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Monday, February 28, 2011

Cognition – When everything will be connected (Ubiquitous sensing, actuation, and interaction)

Think of future cities that have conserved their old character (today’s present situation) but will also have become a mixed reality built upon the connections between the ubiquitous Internet and the physical world. These connections will be made by a variety of different intelligent embedded devices. Networks of distributed sensors and actuators together with their computing and communication capabilities will

have spread throughout the infrastructures of cities and to various smaller objects in the everyday environment. Mobile devices will connect their users to this local sensory information and these smart environments. In this context, the mobile device will be a gateway connecting the local physical environment of its user to the specific digital services of interest, creating an experience of mixed virtual and physical realities.
Human interaction with this mixed reality will be based on various devices that make the immediate environment sensitive and responsive to the person in contact with it. Intelligence will become distributed across this heterogeneous network of devices that vary from passive radio frequency identification (RFID) tags to powerful computers and mobile devices. In addition, this device network will be capable of sharing information that is both measured by and stored in it, and of processing and evaluating the information on various levels. The networks of the future will be cognitive systems that consist of processes capable of: (1) perception of the physical world, through various sensory processes, (2) cognitive processing of information, which can be subdivided into attention, categorization, memory, and learning, and finally (3) action, i.e., the ability to influence the physical world. These systems will have different levels of complexity, varying from simple control loops to extremely complex and nonlinear systems. To achieve this vision we cannot limit ourselves solely to classical control systems, i.e., sensors, microcontrollers, and actuators. Data collection and feedback will have to become much more complex dynamical processes.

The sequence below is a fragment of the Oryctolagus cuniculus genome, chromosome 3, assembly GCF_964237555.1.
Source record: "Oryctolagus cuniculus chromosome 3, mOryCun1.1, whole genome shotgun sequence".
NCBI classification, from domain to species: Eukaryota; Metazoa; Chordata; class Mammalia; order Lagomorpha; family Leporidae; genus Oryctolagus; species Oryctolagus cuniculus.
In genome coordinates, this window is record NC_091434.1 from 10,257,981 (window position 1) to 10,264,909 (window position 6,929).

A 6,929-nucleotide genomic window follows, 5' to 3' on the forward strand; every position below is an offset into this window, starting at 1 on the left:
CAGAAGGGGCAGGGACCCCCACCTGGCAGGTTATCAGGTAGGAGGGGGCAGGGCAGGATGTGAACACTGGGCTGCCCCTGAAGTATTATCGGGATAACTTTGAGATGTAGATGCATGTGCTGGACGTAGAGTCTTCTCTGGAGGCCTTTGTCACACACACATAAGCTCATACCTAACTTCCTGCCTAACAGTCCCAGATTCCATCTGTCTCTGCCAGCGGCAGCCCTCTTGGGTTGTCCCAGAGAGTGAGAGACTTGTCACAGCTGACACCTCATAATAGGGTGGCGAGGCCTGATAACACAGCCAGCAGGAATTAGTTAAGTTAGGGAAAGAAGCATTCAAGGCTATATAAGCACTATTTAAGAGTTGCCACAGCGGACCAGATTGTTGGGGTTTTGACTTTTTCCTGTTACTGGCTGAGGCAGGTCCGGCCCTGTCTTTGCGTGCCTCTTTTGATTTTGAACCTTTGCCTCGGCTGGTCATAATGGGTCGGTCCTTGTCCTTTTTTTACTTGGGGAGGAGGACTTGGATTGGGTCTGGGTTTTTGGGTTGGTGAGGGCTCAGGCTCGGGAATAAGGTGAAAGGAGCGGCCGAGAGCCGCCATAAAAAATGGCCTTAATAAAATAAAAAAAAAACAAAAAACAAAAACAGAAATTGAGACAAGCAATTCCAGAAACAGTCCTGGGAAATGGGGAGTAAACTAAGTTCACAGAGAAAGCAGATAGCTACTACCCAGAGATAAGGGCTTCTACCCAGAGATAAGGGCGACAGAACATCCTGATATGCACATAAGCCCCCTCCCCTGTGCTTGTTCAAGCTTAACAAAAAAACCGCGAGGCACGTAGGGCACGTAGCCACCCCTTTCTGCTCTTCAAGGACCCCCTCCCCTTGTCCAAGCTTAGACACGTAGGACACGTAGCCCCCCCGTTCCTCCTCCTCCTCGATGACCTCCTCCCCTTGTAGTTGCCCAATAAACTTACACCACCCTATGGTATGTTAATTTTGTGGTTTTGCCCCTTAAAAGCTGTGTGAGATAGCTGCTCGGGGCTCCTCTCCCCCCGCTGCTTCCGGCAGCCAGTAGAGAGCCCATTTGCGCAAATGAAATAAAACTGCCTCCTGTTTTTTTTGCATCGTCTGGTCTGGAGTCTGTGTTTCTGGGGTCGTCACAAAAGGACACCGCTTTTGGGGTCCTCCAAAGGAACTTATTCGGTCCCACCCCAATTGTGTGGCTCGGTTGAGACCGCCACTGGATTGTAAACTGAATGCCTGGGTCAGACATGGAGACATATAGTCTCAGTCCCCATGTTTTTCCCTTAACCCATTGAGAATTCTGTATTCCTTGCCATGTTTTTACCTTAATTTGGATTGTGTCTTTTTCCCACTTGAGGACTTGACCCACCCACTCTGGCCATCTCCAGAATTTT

Below is an illustration that represents the complexity of the architectures of future sensing, processing, and actuation

represents the complexity of the architectures of future sensing, processing, and actuation. Primarily, multiple sensors and actuators are connected to local physical and chemical processes. These local sensors will probably be arranged into smart networks with some embedded information processing and memory. Local human interaction with such an environment can include direct responses augmented by the actuation mechanisms distributed in the environment. However, local interaction will become richer when it is connected via some kind of gateway to device networks with more information processing and communication power. These device networks could be based on the Internet, mobile communication, or some local connectivity protocols.

The device network has the dual function of providing a user interface with which to interact with the local physical world and linking the local physical world to the Internet and its services.

There currently exist several sensor applications in different devices, such as game controllers, sports gadgets, and mobile phones. However, our vision presents much more significant opportunities by enabling the connection of locally measured information to Internet services that are able to incorporate this local information into structured global information. Examples of benefits include the real-time tracking of the spread of a disease or epidemic, and interpretation of changes in traffic patterns on roads through the combination of local sensors and the Internet. The Internet is also becoming a massive store of heterogeneous data and information that is increasingly linked in various intelligent ways. Extremely efficient search and data mining technologies are creating a dynamic and real-time map of the physical world and the various economical and social networks.

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